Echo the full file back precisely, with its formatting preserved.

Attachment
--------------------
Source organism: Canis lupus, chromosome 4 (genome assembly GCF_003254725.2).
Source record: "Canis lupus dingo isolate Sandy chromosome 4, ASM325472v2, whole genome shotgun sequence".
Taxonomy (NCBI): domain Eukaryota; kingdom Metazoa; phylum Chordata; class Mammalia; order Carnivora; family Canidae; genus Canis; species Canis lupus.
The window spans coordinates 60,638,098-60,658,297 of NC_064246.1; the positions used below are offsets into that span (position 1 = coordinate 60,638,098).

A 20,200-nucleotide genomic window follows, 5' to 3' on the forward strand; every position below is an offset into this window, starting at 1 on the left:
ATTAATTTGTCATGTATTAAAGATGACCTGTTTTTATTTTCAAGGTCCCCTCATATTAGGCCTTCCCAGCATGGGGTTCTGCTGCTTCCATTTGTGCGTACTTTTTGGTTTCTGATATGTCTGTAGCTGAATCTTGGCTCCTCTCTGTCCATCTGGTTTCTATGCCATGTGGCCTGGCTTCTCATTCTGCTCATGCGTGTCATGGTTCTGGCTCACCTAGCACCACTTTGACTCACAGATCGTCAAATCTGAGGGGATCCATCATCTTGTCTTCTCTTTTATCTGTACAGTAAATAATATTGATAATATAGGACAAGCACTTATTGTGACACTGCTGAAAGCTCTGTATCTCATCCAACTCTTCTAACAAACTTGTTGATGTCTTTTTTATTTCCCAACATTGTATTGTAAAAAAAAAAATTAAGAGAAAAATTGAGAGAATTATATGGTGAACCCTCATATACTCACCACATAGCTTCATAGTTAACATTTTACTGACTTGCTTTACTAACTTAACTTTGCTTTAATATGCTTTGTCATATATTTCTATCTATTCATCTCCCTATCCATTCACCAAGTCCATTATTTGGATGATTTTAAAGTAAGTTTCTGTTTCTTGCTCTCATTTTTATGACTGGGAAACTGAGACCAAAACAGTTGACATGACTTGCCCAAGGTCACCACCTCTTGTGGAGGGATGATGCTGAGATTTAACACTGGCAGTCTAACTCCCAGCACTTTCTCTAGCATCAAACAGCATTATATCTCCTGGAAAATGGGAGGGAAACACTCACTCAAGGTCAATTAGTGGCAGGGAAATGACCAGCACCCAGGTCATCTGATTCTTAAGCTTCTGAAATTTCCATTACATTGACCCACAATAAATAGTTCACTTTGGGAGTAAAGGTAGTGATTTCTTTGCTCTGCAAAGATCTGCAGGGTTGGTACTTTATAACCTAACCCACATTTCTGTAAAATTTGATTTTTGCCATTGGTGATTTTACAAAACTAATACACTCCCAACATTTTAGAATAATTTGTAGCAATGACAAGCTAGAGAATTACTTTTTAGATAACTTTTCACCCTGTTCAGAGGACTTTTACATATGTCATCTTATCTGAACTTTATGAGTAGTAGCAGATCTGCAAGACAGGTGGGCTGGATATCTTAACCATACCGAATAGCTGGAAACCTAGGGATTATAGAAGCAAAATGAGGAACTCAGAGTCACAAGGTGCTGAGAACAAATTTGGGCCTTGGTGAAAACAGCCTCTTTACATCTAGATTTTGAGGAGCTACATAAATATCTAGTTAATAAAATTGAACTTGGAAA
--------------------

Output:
Source organism: Canis lupus, chromosome 4 (genome assembly GCF_003254725.2).
Source record: "Canis lupus dingo isolate Sandy chromosome 4, ASM325472v2, whole genome shotgun sequence".
Taxonomy (NCBI): domain Eukaryota; kingdom Metazoa; phylum Chordata; class Mammalia; order Carnivora; family Canidae; genus Canis; species Canis lupus.
The window spans coordinates 60,638,098-60,658,297 of NC_064246.1; the positions used below are offsets into that span (position 1 = coordinate 60,638,098).

A 20,200-nucleotide genomic window follows, 5' to 3' on the forward strand; every position below is an offset into this window, starting at 1 on the left:
ATTAATTTGTCATGTATTAAAGATGACCTGTTTTTATTTTCAAGGTCCCCTCATATTAGGCCTTCCCAGCATGGGGTTCTGCTGCTTCCATTTGTGCGTACTTTTTGGTTTCTGATATGTCTGTAGCTGAATCTTGGCTCCTCTCTGTCCATCTGGTTTCTATGCCATGTGGCCTGGCTTCTCATTCTGCTCATGCGTGTCATGGTTCTGGCTCACCTAGCACCACTTTGACTCACAGATCGTCAAATCTGAGGGGATCCATCATCTTGTCTTCTCTTTTATCTGTACAGTAAATAATATTGATAATATAGGACAAGCACTTATTGTGACACTGCTGAAAGCTCTGTATCTCATCCAACTCTTCTAACAAACTTGTTGATGTCTTTTTTATTTCCCAACATTGTATTGTAAAAAAAAAAATTAAGAGAAAAATTGAGAGAATTATATGGTGAACCCTCATATACTCACCACATAGCTTCATAGTTAACATTTTACTGACTTGCTTTACTAACTTAACTTTGCTTTAATATGCTTTGTCATATATTTCTATCTATTCATCTCCCTATCCATTCACCAAGTCCATTATTTGGATGATTTTAAAGTAAGTTTCTGTTTCTTGCTCTCATTTTTATGACTGGGAAACTGAGACCAAAACAGTTGACATGACTTGCCCAAGGTCACCACCTCTTGTGGAGGGATGATGCTGAGATTTAACACTGGCAGTCTAACTCCCAGCACTTTCTCTAGCATCAAACAGCATTATATCTCCTGGAAAATGGGAGGGAAACACTCACTCAAGGTCAATTAGTGGCAGGGAAATGACCAGCACCCAGGTCATCTGATTCTTAAGCTTCTGAAATTTCCATTACATTGACCCACAATAAATAGTTCACTTTGGGAGTAAAGGTAGTGATTTCTTTGCTCTGCAAAGATCTGCAGGGTTGGTACTTTATAACCTAACCCACATTTCTGTAAAATTTGATTTTTGCCATTGGTGATTTTACAAAACTAATACACTCCCAACATTTTAGAATAATTTGTAGCAATGACAAGCTAGAGAATTACTTTTTAGATAACTTTTCACCCTGTTCAGAGGACTTTTACATATGTCATCTTATCTGAACTTTATGAGTAGTAGCAGATCTGCAAGACAGGTGGGCTGGATATCTTAACCATACCGAATAGCTGGAAACCTAGGGATTATAGAAGCAAAATGAGGAACTCAGAGTCACAAGGTGCTGAGAACAAATTTGGGCCTTGGTGAAAACAGCCTCTTTACATCTAGATTTTGAGGAGCTACATAAATATCTAGTTAATAAAATTGAACTTGGAAA